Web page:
The girl jumped up and said, "I'm Mrs. Scott!"
Fortunately something else happened and the line of questioning changed.
Oh one last thought: The amount of self-awareness is fascinating. When I arrived some students were being loud as they played a few indoor classroom games (since it rained that day). One student who was loud initially later pulled me aside and said, "You are going to give us a bad grade because we are too loud, aren't you?"
I told him I had not decided yet. This concerned student went from being a loud child to one of those shushing other loud children reminding them, "If you're loud the teacher will hear about it."
And so she did.
I wrote the teacher:
"Thanks for letting me substitute for you. With the exception of one student most of the students were well behaved.
They really got into the Math Bingo game. I found I could get them to be quiet if I would say that I would not read the next Math Bingo question until they were all silent, sitting and still.
That was bliss.
A few students won Bingo more than once. I did not know whether they should get two prizes from your box or not since you probably usually only go to third place - while I went to sixth place. I told them that is your decision since they are your prizes.
The students also seemed to enjoy the pumpkin activity. After they all finished drawing I went around the room and had each student tell me why they chose what they chose. The boys, of course, tried to out-gross each other."
I am frequently assessing how I feel towards different parts of my life and friends and family.
One example has been assessing my spiritual needs. I did not get what I wanted from the church I grew up with and for several years I was searching for a more fitting church.
I ended up writing a column about this search.
On the very Sunday the column ran in the newspaper, I found the church I love, which I now consider my spiritual home.
Subsequently I received more than 50 cards and emails asking me to try readers' favorite churches. One church wrote that my column had become required reading for all future church greeters.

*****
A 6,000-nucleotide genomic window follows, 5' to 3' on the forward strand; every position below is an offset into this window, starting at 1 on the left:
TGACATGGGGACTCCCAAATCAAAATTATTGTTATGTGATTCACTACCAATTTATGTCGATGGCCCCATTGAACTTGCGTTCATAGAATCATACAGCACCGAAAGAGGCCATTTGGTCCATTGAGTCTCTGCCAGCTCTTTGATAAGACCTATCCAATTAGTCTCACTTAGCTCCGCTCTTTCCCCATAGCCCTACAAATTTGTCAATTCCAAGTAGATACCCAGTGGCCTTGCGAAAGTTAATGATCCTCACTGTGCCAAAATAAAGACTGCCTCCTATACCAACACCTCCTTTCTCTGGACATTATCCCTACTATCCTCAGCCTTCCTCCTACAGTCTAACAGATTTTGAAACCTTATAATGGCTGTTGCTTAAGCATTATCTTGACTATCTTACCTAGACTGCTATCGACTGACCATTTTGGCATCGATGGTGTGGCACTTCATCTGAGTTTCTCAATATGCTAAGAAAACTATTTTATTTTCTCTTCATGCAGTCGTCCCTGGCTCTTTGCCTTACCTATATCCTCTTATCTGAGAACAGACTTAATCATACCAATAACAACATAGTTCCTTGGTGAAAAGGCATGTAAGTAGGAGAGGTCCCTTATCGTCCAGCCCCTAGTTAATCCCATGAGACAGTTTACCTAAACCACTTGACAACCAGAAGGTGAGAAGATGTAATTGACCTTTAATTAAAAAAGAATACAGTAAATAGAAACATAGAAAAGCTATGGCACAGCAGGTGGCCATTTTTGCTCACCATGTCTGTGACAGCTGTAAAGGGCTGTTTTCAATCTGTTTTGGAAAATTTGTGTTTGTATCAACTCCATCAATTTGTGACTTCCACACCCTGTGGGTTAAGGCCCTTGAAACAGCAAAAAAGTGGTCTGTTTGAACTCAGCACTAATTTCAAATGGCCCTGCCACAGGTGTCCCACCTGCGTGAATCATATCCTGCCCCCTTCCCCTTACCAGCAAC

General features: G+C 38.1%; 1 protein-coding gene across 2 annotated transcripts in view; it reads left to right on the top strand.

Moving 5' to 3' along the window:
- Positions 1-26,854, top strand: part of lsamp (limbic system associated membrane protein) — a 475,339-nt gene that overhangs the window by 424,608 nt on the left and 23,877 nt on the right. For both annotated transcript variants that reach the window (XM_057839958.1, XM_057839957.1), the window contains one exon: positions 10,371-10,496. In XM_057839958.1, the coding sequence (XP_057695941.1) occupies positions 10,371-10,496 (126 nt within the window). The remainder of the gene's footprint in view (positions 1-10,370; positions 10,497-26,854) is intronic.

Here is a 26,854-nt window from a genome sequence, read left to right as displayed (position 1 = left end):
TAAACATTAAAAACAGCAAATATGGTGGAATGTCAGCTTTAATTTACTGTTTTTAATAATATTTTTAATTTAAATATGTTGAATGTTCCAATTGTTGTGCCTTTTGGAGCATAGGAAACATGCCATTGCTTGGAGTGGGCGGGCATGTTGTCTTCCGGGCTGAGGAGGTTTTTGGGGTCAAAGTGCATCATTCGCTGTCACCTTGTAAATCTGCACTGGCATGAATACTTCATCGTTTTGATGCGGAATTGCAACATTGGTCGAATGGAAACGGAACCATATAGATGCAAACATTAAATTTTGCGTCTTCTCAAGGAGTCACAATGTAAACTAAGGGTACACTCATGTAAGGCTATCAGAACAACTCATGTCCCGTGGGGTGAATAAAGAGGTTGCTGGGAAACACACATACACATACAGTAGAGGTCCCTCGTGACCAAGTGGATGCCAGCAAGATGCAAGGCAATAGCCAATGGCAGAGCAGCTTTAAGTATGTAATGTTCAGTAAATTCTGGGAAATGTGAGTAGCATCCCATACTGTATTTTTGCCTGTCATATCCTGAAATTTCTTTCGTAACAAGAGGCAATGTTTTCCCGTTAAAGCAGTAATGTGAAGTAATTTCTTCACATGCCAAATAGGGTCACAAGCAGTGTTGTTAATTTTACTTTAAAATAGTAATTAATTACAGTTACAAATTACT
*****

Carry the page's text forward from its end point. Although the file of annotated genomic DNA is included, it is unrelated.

I then included that column - which is here -
The way I approached digital photography is demonstrative of how I assess my abilities and skills. After spending most of my life thinking about words and text - even dreaming in words and thoughts - I decided about one year ago to see if I could become a decent photographer.
I bought a digital camera and started taking pictures. Soon I would see
potential photographs everywhere I looked.
I then did something which, on reflection, might not have been the easiest route to self-improvement: I posted my pictures in Internet sites where photographs are critiqued. Each photographer who posts a photo is asked to critique two other photos.
My early photos had problems and those were quickly pointed out- sometimes in critiques that were quite harsh - and I learned from that.
I have always considered teaching one of the most important jobs in the world. If we don't teach our youth it will surely hurt society in the future.
At the church I make sure I go to the classes each week, even if it's not my week to help out, so the students will get the regular presence of a positive male model in the classroom.
I think this shows in how the students know who I am even when sometimes they are not sure who the week's teacher is. And I think it shows in some of these pictures of students in classes.
I also go to the nursery, where I help out, playing and reading and talking with the infants.
Additionally I make a point of educating myself. I have always been a prolific writer and a voracious reader. I've included in here a column I wrote about my attitude towards reading.
I've joined book discussion groups at the library and at church and any doubts about whether I was too shy to speak were erased as I led discussions on books with strangers.
While applying for jobs in schools I was asked, at one point, to describe my dream school. This is what I wrote:
Thank you for responding. I admit I don't fit the usual profile - or career path - for teachers but I think that also can be a positive. For example I have a familiarity with the laws, budgets and requirements of schools and school systems that most teachers do not.
Thanks for giving me the opportunity to respond to your question.
What would my dream school be like?
My ideal school would focus on learning, not testing. There would still be some testing but it would be kept to a minimum.
Teachers, working with small groups of students at the same learning level, would help guide students to books so that reading, for them, would become something they enjoy, not something they just have to do. As a result they would become readers for life, not just readers when required to do so.